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Areli Morales is 6 years old when she leaves her native Mexico to join her parents and her brother, Alex, in New York City. Areli is happy and sad at the same time: happy, because she has been reunited with her family; sad, because she misses Abuela—her grandmother—her cousins, the mountains, and the chickens. And she doesn’t feel at home in the city because it’s so different from the quiet, slower-paced life she was used to.  

When Areli begins school, her troubles multiply as she struggles to speak English, and as her peers bully her by calling her “illegal” and mock her because her mother works as a maid in one of their homes.  

Areli is confused. What does it mean that she is “illegal”? When she asks her mom, Areli learns that she is not a citizen of the United States. Alex tells her something even more disturbing—if she is discovered, she could be sent back to Mexico without her family. Though Areli doesn’t understand the implications of what she has learned, she does know that she must keep quiet about her home in Mexico. As she matures, Areli grows to love her new country and to believe Abuela’s words that she could have a brighter future in the United States than she could have had in Mexico.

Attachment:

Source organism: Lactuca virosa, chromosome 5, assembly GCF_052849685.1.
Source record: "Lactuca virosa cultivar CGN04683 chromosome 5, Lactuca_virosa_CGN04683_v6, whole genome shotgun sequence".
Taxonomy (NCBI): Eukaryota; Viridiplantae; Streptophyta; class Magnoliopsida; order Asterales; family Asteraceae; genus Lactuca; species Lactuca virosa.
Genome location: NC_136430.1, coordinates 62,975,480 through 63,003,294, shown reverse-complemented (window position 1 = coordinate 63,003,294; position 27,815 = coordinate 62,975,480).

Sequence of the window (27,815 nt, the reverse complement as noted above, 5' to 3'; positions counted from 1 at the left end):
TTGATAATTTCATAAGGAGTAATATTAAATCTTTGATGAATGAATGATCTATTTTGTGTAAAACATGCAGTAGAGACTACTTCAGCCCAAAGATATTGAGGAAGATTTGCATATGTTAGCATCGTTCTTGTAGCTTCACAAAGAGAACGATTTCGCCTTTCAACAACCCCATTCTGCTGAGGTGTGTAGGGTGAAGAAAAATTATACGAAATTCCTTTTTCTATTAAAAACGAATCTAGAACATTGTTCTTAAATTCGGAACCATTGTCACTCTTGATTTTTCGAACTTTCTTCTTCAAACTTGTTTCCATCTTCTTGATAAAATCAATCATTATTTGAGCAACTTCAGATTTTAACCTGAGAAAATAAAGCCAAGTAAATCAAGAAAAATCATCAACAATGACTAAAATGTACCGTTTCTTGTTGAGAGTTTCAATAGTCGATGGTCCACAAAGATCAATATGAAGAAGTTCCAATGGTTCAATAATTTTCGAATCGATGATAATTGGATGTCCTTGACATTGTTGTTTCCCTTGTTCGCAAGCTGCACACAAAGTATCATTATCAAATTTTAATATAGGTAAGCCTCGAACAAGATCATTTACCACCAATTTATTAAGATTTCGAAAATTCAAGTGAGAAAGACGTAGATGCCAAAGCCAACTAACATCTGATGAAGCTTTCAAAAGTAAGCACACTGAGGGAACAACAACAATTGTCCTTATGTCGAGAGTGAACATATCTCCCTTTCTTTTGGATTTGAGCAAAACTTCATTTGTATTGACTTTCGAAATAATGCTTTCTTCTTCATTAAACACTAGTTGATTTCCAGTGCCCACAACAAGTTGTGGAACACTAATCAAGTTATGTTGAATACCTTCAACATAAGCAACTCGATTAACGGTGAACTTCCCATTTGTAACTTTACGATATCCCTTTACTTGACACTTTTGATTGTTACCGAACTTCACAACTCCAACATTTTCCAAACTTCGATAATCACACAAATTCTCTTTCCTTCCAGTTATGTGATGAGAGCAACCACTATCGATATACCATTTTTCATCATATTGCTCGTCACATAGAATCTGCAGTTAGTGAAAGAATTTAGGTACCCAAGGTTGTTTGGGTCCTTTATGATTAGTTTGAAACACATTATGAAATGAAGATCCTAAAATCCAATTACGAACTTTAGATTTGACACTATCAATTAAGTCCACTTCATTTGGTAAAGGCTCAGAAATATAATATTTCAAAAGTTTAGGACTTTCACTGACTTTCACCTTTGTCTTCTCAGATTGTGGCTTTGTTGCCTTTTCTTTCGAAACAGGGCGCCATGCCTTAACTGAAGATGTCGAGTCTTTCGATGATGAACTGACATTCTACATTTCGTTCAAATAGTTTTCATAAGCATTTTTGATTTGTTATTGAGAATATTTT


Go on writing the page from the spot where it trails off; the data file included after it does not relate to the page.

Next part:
Based on the true story of Areli Morales, a Mexican citizen by birth and raised in the United States, this poignant children’s picture book offers young readers a glimpse into the experiences of children who are undocumented immigrants. In author notes, Areli Morales explains the life-changing impact of the Deferred Action for Childhood Arrivals program on her life. However, she offers a somber reminder: “Despite the positive outcomes for many young people, the program is constantly being threatened, which places DACA recipients and their families in danger. Although many have tried to terminate the program, the fight for its survival and for permanent and inclusive immigration relief continues.” 

Christian parents, teachers, and caregivers who share Areli is a Dreamer with young children have an excellent opportunity to focus on what Jesus taught us about loving and welcoming the stranger. (Random House Studio)

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